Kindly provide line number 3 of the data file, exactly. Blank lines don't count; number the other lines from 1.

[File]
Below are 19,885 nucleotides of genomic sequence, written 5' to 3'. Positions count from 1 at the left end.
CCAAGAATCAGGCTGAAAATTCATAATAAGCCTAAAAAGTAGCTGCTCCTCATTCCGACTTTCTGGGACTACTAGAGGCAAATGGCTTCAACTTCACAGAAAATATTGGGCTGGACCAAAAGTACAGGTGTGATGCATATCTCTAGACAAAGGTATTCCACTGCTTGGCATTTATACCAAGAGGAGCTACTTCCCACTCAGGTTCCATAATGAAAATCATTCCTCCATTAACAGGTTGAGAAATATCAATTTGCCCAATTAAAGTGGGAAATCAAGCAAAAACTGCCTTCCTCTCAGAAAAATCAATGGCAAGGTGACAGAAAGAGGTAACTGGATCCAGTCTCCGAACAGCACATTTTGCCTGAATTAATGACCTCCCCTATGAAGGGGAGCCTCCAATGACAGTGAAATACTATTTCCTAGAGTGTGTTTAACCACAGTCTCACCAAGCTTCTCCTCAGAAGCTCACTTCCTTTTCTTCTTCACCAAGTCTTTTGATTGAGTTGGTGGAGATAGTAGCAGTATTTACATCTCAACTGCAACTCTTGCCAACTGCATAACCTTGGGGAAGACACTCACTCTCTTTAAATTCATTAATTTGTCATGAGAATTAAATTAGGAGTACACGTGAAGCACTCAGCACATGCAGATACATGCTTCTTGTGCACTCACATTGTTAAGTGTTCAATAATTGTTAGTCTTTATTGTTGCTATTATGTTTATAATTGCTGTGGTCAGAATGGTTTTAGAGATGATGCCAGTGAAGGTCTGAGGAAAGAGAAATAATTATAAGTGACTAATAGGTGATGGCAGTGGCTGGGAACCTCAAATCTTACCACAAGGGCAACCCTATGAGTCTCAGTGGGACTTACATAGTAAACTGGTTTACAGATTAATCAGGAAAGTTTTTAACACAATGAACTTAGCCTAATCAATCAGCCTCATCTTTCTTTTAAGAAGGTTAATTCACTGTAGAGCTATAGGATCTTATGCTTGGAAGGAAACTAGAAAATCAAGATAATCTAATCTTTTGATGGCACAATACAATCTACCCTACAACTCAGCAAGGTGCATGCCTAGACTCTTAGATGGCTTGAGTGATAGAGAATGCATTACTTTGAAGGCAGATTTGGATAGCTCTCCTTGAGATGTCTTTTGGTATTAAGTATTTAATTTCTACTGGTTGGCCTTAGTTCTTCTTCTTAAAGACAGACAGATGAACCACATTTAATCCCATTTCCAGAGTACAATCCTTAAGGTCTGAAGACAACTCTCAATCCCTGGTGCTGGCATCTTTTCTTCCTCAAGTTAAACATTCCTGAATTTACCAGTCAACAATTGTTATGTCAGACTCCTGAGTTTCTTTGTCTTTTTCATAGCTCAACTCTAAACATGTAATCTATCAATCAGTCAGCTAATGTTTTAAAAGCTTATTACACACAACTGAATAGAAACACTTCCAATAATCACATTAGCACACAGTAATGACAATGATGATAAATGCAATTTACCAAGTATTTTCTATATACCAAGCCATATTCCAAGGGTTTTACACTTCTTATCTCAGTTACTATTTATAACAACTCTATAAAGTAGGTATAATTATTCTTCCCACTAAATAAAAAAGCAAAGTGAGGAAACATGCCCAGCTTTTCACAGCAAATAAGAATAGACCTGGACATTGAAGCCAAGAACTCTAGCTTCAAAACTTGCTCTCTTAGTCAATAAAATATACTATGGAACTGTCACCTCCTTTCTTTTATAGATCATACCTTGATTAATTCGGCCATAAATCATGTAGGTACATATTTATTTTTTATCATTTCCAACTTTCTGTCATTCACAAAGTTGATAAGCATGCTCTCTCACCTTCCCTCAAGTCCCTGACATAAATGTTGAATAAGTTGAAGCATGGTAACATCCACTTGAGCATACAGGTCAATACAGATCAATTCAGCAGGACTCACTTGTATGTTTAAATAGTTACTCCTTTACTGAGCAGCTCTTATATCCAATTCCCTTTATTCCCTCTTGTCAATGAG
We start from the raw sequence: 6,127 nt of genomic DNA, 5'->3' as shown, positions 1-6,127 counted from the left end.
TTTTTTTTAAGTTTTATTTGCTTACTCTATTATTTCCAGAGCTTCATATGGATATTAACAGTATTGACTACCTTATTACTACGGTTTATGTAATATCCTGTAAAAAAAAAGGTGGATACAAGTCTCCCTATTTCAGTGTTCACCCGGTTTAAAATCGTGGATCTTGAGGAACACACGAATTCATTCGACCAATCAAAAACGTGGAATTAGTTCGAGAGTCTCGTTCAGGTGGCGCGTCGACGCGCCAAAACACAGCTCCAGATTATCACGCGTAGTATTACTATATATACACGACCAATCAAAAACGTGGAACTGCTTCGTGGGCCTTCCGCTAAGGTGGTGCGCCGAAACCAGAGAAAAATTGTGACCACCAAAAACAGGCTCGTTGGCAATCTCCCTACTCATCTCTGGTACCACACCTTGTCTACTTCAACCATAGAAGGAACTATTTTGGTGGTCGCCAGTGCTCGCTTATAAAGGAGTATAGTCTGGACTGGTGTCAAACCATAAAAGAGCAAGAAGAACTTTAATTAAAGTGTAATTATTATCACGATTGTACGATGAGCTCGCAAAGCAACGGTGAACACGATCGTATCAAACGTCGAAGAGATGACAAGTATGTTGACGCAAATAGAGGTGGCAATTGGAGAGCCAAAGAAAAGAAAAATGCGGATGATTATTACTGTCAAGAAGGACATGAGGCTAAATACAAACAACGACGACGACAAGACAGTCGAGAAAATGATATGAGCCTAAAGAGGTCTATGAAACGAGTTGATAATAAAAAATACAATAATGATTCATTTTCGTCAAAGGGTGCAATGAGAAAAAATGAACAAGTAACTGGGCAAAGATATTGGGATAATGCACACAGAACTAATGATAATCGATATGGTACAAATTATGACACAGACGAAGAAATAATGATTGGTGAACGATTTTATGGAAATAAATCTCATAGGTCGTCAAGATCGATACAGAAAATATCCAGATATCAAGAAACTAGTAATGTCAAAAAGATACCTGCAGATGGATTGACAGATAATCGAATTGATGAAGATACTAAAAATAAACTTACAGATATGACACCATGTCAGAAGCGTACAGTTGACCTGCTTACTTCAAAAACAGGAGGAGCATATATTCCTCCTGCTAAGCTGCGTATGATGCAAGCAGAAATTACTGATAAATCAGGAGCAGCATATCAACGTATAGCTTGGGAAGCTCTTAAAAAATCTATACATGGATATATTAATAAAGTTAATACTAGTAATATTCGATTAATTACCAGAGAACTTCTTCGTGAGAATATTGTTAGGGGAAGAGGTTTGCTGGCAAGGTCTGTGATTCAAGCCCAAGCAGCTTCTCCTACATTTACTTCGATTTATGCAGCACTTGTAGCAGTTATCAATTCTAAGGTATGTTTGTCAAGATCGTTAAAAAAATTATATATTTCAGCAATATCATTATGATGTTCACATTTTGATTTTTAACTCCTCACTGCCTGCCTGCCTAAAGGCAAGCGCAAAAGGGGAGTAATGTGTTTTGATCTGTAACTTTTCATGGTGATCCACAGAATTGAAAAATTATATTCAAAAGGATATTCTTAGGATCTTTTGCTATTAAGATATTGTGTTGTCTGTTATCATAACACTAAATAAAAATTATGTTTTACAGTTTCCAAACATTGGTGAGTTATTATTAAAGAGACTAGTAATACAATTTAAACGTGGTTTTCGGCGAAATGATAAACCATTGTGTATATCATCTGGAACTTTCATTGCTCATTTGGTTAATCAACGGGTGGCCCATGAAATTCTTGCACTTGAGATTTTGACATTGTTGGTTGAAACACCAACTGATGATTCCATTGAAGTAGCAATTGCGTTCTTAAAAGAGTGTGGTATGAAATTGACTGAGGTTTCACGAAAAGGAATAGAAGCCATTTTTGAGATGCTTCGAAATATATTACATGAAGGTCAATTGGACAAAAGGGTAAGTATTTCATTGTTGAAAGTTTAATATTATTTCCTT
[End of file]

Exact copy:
We start from the raw sequence: 6,127 nt of genomic DNA, 5'->3' as shown, positions 1-6,127 counted from the left end.